There are many metaphors we use in our daily lives, whether we realize it or not (Lakoff and Johnson, 1). During conversations that I have with people throughout the day, there is at least one metaphor mentioned. Sometimes they come out naturally without noticing, and others are done on purpose to illustrate better what the person is trying to describe. As a musician and composer, I utilize metaphors to describe almost everything that I want to say. If I was to limit my writing to a more literal format, it would take me a long time to describe my thoughts and feelings in a song; it could become a blog instead of art. The first two chapters of the book “Metaphors We Live By” by Lakoff and Johnson mention how metaphors are utilized in society and their main function. I will try to give my points of view on some particular parts of the chapters that strike me as meaningful or important.
As a music student, I am required to listen to music compositions during most of my day. I have found that the majority of modern music is full of metaphors; only certain genres use a more literal format to reach their audience. Music can be analyzed in many ways, since it can carry many dimensions which the artist created on purpose to make the audience think more deeply and find their own meaning to the song. Some artist create imaginary worlds or situations with their lyrics combined with poetry and music, this confirms the idea that a “Metaphor is for most people device of the poetic imagination and the rhetorical flourish--a matter of extraordinary rather than ordinary language” (Lakoff and Johnson, 2). We can limit our imagination without the use of metaphors in music, or even in our daily conversations. There are so many metaphors used to describe so many situations, people always chose to view them based on their own personal experiences. In this book it is also mentioned that “our ordinary conceptual system, in terms of which we both think and act, is fundamentally metaphorical in nature.” (Lakoff and Johnson, 2). They describe and contrast this idea in such simple way where it is easy to understand; I could not explain it any better. As mentioned before, our conceptual system thus plays a central role in defining our everyday realities (Lakoff and Johnson, 3).
In my point of view, the human language in general (English, Spanish, Portuguese, etc.) can be very limiting. We sometimes have difficulties describing certain events in our lives, especially something out of the ordinary. Past civilizations had the same problem when they wrote about what was going on during their time; we have different theories from researchers on what was the true meaning of certain ancient writings. A good example is the Mayan calendar; only they know what it really means. “Primarily on the basis of linguistic evidence, we have found that most of our ordinary conceptual system is metaphorical in nature. And we have found a way to begin to identify in detail just what the metaphors are halt structure how we perceive, how we think, and what we do” (Lakoff and Johnson, 5).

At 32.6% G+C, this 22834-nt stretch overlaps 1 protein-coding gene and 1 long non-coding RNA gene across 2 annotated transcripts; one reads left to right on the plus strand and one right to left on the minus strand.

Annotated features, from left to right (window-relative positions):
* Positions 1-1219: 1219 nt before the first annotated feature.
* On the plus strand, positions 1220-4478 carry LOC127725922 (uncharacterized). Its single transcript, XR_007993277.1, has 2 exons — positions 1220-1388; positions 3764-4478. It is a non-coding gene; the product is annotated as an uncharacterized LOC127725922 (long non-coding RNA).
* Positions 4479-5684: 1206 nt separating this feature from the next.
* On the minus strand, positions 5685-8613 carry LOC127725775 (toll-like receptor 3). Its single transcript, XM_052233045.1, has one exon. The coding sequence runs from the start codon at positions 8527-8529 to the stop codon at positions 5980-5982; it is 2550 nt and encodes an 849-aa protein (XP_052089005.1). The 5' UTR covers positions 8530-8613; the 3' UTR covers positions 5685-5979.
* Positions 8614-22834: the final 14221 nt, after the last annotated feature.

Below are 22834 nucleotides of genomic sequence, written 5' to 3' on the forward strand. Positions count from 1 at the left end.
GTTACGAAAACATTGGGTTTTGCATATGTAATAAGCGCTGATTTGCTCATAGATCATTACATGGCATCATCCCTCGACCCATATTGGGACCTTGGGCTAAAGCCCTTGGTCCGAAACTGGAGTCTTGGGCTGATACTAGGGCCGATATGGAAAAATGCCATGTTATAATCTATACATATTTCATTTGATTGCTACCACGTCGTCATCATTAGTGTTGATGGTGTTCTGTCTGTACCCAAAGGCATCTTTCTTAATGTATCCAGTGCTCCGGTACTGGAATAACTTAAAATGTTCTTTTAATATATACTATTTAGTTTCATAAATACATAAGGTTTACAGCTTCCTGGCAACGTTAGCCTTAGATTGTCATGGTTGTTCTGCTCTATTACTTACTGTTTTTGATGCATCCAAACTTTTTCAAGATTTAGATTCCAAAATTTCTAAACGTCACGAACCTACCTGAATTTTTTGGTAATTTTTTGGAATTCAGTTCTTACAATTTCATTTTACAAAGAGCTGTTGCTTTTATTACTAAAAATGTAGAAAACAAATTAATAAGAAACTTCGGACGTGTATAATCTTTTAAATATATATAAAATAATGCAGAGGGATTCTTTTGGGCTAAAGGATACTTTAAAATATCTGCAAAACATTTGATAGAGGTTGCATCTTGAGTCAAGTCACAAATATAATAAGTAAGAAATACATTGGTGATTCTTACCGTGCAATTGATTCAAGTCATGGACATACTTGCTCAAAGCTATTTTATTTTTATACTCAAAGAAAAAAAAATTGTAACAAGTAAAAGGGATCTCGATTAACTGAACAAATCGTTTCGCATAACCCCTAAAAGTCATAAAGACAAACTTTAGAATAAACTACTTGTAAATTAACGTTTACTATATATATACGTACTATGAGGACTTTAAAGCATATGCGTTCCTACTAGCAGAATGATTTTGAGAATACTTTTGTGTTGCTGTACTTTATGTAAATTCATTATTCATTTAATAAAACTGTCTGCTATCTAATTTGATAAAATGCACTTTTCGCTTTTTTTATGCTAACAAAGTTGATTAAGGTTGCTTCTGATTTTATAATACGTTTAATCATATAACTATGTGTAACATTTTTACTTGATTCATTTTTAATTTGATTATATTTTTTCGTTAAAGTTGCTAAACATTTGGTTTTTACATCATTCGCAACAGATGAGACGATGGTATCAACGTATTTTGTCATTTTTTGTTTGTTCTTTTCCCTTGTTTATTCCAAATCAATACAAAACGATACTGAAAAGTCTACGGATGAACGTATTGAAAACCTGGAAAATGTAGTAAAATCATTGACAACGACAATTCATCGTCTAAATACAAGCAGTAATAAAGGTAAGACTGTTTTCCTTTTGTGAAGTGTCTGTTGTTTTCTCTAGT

It is hard to picture a world without metaphors; they are used widely to express ourselves in a more imaginative way. As I mentioned before, me being a musician and composer makes me analyze things in a metaphorical way automatically. I noticed it shortly after writing my first few songs, and as Lakoff and Johnson say: “Some people do it without noticing”. The more I think about it, the more I can look back and see that I had done it almost all my life. But it was not until I became a composer when it became more obvious than before; it opened new ways to view to world. In general, I really enjoyed reading both chapters of “Metaphors We Live By”. It triggered a lot of personal points of view that I already had on metaphors, but never felt confident on them since the opportunity of studying the subject came across until now. I can say I am more knowledgeable in this subject, now it will be easier for me to express myself better in my lyrics with more confidence than before.
Lakoff, George/ Johnson, Mark. "Metaphors We Live By", 1980.